Ben Harding Conservative leader of Canterbury City Council, also trialling the 15 minute city says “For residents within the five zones, they can access the facilities within their neighbourhood by car if they need to. But if you want to travel to a different neighbourhood, the most convenient way to do that will be by walking, cycling or using public transport.”
“It would likely be a frictionless system, so there would be cameras.” “We will fine people who decide ‘I’m planning to drive across the city, I don’t care’. If you drive between neighbourhoods, you will receive a fine.” He continued: “The amenities and services that you would need are all in your neighbourhood. You wouldn’t have all the rat running, so it’d be fantastic if we could achieve it. ”He also said: “In 20 years’ time, you’re likely going to have your groceries delivered or you’re planning to go to a different supermarket or a new local shop in your own neighbourhood.” This does promote a circular economy but it sounds draconian, rather than innovative.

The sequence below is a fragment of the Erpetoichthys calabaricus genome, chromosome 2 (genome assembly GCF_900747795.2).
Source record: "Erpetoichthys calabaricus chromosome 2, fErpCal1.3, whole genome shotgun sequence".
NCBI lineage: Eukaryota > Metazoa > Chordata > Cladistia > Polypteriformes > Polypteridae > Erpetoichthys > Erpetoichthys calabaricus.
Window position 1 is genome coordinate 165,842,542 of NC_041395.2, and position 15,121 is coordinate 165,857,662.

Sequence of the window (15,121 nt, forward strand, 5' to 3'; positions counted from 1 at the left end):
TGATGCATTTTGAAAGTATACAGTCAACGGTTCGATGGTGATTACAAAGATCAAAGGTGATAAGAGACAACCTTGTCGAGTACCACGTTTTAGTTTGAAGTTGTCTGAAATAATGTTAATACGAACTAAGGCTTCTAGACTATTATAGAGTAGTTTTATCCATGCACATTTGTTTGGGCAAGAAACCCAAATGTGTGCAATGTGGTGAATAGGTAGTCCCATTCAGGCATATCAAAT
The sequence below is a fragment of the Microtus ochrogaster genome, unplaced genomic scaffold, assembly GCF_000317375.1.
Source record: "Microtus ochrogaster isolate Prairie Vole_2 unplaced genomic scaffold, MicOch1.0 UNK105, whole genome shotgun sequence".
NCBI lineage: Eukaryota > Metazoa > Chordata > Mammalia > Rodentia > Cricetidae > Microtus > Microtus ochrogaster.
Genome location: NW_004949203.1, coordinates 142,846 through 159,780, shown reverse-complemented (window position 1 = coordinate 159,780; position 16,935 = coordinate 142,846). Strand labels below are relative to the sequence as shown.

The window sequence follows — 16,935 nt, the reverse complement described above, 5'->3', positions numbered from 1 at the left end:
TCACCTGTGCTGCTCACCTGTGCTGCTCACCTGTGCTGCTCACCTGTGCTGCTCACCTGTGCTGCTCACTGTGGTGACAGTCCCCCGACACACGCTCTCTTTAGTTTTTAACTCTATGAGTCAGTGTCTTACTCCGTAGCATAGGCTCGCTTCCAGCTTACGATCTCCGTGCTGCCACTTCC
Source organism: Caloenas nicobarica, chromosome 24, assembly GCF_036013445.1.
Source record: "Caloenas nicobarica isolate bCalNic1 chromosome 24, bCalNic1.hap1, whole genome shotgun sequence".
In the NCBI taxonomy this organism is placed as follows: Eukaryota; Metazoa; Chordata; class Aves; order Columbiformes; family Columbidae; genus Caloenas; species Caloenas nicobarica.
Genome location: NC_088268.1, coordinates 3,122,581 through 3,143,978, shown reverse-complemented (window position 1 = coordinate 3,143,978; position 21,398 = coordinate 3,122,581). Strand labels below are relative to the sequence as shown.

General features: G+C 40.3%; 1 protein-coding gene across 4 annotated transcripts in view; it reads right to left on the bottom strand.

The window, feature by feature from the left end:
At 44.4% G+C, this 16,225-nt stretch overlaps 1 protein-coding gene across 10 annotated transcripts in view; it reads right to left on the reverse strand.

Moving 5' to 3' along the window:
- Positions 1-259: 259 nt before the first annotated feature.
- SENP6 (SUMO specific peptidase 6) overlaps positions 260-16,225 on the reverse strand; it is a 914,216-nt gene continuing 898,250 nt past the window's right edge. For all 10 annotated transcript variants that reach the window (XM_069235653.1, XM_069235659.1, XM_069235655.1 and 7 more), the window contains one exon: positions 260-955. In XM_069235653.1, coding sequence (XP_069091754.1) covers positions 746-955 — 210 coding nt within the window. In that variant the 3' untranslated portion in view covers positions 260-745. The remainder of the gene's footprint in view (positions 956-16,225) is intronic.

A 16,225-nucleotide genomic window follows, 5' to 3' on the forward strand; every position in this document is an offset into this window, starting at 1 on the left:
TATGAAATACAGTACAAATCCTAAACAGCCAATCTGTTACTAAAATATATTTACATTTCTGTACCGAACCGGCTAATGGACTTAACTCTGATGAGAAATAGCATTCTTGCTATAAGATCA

Alternatively, However, Lib Dem councillor Nick Eden-Green says the scheme raises some “serious questions”. “When I visit friends, I don’t consider which zone they are living in. It’s “frankly ridiculous – you’re creating ghettos where people are locked in and can’t travel elsewhere.”
It gets even more difficult for outsiders too: Visitors from other Kent districts and boroughs, or tourists, can’t park within the city walls. As a result, most parking lots will be made redundant. Tourists and visitors can park in one of four zones around the city centre. From each zone, visitors will be able to ride?? to the park and ride into the city. (Source: https://expose-news.com/2022/12/13/climate-change-lockdowns-15-min-city/)